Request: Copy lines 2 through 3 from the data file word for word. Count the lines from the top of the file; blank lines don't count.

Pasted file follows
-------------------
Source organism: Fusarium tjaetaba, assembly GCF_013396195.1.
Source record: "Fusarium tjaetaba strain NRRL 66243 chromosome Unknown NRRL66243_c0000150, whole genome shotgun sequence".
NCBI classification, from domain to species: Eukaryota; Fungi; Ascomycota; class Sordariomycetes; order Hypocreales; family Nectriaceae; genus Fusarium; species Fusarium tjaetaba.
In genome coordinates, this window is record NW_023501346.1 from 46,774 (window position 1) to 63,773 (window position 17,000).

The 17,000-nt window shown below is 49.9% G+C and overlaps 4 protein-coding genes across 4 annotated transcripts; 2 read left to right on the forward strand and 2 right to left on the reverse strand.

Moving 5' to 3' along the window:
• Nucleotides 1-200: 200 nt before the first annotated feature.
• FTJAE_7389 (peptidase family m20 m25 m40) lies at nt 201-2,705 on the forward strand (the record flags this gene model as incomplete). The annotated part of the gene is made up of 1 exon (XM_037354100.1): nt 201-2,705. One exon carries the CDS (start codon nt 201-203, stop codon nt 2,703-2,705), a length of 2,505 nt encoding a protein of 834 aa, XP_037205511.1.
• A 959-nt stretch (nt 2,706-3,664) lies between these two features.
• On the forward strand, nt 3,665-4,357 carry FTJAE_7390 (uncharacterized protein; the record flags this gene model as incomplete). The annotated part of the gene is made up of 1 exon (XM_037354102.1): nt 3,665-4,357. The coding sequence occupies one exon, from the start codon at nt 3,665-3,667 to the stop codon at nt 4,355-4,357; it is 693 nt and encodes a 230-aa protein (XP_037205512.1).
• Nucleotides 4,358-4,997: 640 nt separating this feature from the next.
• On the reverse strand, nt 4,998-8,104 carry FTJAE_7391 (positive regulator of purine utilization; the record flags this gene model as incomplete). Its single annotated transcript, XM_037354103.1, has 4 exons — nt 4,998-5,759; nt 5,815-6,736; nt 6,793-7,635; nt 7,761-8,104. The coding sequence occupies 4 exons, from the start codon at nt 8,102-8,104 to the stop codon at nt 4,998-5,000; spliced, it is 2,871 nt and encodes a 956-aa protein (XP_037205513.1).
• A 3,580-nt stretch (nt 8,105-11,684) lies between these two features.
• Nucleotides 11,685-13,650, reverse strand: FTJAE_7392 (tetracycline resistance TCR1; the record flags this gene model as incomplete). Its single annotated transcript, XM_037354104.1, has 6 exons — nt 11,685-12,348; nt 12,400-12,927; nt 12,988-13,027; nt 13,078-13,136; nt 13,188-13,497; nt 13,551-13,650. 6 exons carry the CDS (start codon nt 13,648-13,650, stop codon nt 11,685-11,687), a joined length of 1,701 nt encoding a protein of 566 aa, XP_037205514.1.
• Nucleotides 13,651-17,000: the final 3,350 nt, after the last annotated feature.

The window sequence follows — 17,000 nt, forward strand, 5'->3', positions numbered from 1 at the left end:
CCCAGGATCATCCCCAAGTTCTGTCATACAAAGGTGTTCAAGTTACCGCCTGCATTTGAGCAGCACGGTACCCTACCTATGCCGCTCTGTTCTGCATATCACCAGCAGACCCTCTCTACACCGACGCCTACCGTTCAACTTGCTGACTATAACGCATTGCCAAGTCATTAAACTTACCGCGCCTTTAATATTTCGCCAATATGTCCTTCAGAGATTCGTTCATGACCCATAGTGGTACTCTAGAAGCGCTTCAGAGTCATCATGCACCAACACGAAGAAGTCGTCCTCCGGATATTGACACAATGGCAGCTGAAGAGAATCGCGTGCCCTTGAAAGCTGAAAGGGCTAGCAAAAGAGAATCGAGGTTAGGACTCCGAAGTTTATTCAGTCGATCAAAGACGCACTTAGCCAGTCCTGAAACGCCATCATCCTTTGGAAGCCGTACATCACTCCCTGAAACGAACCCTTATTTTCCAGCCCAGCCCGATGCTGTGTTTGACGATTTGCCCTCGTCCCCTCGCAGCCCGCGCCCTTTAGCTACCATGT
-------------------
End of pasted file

Source record: "Fusarium tjaetaba strain NRRL 66243 chromosome Unknown NRRL66243_c0000150, whole genome shotgun sequence".
NCBI classification, from domain to species: Eukaryota; Fungi; Ascomycota; class Sordariomycetes; order Hypocreales; family Nectriaceae; genus Fusarium; species Fusarium tjaetaba.